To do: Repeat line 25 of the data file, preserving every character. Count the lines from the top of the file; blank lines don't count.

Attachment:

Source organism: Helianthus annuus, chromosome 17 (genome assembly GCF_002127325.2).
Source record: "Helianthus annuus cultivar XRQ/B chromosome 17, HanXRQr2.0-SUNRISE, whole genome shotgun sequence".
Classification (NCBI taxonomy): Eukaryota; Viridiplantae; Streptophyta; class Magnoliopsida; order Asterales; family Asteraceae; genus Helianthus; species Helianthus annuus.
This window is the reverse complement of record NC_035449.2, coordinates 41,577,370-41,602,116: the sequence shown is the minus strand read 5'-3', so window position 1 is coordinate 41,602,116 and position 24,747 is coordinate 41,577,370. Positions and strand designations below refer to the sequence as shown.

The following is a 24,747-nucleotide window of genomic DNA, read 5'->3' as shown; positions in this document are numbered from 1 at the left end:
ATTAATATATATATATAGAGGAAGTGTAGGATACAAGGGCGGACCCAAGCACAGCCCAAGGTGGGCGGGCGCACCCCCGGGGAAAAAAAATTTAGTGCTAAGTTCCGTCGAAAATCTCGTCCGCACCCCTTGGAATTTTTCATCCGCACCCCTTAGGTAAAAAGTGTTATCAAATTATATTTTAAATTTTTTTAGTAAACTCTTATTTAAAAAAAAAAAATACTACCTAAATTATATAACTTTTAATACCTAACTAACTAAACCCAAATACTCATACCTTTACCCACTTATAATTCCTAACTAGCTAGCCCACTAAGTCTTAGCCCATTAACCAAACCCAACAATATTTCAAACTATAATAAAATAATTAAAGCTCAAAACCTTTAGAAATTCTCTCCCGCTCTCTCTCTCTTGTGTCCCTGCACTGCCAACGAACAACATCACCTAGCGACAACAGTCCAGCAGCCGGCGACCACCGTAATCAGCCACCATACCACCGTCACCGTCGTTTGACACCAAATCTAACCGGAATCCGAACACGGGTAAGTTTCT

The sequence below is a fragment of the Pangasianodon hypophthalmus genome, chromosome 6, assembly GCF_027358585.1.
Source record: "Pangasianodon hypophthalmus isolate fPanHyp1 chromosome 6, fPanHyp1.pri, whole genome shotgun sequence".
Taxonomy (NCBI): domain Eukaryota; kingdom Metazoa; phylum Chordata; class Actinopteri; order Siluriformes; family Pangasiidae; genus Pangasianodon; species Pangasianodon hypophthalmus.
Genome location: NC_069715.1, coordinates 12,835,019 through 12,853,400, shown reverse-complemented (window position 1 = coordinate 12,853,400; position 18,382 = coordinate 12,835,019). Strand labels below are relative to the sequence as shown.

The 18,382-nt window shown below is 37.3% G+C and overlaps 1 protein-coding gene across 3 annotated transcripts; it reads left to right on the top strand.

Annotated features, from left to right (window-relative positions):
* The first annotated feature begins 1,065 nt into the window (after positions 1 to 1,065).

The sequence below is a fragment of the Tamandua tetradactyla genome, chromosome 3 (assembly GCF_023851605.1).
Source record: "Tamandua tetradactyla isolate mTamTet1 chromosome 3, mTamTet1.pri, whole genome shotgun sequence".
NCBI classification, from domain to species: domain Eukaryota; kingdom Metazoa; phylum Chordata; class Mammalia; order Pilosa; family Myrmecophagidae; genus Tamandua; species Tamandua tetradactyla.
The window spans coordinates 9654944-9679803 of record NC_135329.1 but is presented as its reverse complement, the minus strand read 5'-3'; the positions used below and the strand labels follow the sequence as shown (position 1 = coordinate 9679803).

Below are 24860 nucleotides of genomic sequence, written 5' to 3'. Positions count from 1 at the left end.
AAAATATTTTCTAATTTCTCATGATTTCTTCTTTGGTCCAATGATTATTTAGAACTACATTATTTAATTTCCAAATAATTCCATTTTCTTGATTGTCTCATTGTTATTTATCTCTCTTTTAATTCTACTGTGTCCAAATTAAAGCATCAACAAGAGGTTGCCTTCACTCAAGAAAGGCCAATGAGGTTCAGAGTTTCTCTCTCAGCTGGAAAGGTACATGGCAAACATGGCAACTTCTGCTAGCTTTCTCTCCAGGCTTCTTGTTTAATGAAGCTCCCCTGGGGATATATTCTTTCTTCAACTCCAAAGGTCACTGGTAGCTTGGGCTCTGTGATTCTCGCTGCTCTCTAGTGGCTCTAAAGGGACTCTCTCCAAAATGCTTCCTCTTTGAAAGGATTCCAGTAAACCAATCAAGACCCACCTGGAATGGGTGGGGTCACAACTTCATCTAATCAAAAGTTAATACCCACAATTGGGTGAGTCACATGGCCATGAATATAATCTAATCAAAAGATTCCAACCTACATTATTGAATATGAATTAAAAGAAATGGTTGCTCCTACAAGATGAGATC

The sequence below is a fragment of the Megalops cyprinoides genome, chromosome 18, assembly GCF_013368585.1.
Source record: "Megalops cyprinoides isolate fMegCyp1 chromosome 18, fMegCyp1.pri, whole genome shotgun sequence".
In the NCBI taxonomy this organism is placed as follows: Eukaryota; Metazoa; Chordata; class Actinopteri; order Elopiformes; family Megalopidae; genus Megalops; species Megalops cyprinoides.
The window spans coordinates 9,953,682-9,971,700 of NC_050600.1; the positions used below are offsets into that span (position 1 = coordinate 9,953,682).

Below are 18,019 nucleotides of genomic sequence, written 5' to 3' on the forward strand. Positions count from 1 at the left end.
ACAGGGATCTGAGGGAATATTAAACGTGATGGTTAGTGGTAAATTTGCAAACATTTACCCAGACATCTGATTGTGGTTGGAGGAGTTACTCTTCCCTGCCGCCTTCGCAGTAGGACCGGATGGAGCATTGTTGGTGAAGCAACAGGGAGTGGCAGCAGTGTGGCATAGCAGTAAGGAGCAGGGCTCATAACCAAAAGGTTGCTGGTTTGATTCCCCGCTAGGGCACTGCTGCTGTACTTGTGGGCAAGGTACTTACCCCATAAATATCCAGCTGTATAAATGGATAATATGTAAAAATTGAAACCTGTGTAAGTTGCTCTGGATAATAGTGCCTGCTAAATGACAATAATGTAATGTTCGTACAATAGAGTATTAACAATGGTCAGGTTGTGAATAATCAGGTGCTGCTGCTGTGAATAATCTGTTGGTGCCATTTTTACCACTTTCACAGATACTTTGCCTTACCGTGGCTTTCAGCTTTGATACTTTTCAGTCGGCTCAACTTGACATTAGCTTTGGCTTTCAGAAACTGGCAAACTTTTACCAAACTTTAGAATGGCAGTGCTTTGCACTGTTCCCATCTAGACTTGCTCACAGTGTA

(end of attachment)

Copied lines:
ACAGGGATCTGAGGGAATATTAAACGTGATGGTTAGTGGTAAATTTGCAAACATTTACCCAGACATCTGATTGTGGTTGGAGGAGTTACTCTTCCCTGCCGCCTTCGCAGTAGGACCGGATGGAGCATTGTTGGTGAAGCAACAGGGAGTGGCAGCAGTGTGGCATAGCAGTAAGGAGCAGGGCTCATAACCAAAAGGTTGCTGGTTTGATTCCCCGCTAGGGCACTGCTGCTGTACTTGTGGGCAAGGTACTTACCCCATAAATATCCAGCTGTATAAATGGATAATATGTAAAAATTGAAACCTGTGTAAGTTGCTCTGGATAATAGTGCCTGCTAAATGACAATAATGTAATGTTCGTACAATAGAGTATTAACAATGGTCAGGTTGTGAATAATCAGGTGCTGCTGCTGTGAATAATCTGTTGGTGCCATTTTTACCACTTTCACAGATACTTTGCCTTACCGTGGCTTTCAGCTTTGATACTTTTCAGTCGGCTCAACTTGACATTAGCTTTGGCTTTCAGAAACTGGCAAACTTTTACCAAACTTTAGAATGGCAGTGCTTTGCACTGTTCCCATCTAGACTTGCTCACAGTGTA